Her remark comes amid growing debate over a new French bill which would scrap the current requirement for women to prove they are in distress in order to have a legal abortion.
"The proposed Spanish law constitutes an unprecedented regressive step that will take women back to the Stone Age," Touraine said in her New Year reception for the press on Tuesday.
Spain's conservative government last month said it intended to roll back a 2010 law allowing women to have an abortion in the first 14 weeks of pregnancy.
The legislation, yet to pass in parliament where the ruling Popular Party enjoys an absolute majority, would allow abortion only in cases of rape or where there is a threat to the physical or psychological health of the mother.
France's left-dominated parliament on Monday began debating a wide-ranging bill, including a proposal allowing a woman to obtain an abortion on demand, during the first 14 weeks of a pregnancy.
Under the current law, introduced in 1975 after a bitter debate which famously left its centre-right champion of the time, Simone Veil, in tears, the woman must prove that having a baby would put her "in a situation of distress".
France's Minister for Women’s Rights, Najat Vallaud-Belkacem, yesterday labelled that condition for termination “obsolete”.
The new French proposals would also punish those who try to prevent a woman from accessing information on abortion.
The bill is expected to be passed by France’s lower house of parliament on Friday.
On Sunday in France thousands of people gathered in Paris to protest against the proposed reforms. Police figures suggest 16,000 took part in the demonstration while the organisers say there were 40,000 protestors.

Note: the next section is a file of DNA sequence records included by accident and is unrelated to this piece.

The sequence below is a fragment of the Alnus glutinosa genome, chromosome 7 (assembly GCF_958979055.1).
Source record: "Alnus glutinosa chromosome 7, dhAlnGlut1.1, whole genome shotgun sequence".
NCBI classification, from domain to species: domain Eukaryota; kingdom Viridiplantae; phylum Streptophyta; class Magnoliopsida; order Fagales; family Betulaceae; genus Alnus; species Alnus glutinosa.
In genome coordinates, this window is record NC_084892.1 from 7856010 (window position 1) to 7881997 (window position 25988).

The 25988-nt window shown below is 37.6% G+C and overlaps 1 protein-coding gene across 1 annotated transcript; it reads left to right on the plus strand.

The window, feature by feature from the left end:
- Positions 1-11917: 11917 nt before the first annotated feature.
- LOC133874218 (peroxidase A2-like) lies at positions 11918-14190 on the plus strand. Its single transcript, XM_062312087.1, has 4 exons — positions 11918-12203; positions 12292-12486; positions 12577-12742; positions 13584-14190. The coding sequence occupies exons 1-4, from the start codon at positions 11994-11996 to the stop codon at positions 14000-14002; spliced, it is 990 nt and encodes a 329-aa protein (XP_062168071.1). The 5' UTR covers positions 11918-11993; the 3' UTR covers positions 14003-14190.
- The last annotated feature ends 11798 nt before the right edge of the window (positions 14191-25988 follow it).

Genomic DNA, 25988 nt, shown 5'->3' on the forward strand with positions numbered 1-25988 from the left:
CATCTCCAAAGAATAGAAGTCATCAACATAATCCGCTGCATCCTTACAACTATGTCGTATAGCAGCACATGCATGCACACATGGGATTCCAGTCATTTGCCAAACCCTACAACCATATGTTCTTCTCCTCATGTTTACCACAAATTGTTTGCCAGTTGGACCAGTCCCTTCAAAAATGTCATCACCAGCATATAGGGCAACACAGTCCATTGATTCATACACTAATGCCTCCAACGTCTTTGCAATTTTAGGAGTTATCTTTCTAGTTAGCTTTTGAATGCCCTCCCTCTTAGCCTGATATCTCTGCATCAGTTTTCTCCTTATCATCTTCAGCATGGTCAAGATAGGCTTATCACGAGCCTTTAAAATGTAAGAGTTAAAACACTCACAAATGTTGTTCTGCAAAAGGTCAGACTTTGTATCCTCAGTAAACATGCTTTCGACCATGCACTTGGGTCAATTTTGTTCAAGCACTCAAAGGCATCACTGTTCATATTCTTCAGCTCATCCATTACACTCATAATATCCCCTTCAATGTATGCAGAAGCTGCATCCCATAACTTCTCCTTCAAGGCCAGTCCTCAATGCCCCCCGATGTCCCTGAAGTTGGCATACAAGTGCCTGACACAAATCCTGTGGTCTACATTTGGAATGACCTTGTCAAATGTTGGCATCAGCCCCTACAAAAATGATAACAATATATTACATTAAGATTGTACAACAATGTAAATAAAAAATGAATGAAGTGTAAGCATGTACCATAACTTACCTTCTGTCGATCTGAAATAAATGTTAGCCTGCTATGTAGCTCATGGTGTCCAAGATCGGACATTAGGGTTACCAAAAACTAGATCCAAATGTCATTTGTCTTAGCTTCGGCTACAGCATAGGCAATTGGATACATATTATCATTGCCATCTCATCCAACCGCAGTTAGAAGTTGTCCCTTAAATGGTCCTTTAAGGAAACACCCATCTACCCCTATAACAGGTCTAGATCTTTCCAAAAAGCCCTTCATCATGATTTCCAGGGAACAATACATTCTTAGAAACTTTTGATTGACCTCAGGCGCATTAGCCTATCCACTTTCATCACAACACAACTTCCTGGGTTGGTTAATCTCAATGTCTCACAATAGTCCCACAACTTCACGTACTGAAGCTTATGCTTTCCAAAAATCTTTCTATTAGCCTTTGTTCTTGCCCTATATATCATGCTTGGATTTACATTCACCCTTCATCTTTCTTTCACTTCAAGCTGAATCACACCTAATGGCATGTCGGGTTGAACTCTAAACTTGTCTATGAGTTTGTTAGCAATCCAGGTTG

Some French politicians worry that re opening the debate on abortion in France could prove highly divisive.
François Fillon, Prime Minister during Nicolas Sarkozy’s centre-right presidency, said in his blog that the decision to change the abortion rules was “a moral and political mistake”.
He said it was a “moral mistake because there is a risk that it will normalise abortion, which according to Simone Veil’s phrase should remain ‘the exception’; [a] political mistake because [the government] is taking the risk of dividing, once again, the French people.”
There were major demonstrations in the run-up to last year's law allowing same-sex marriage and adoption, revealing deep divisions of opinion among the French on the issue.
France records around 220,000 abortions a year, and it is estimated that around one Frenchwoman in three undergoes the procedure in her lifetime.
The state health system began reimbursing abortion costs in January 2013.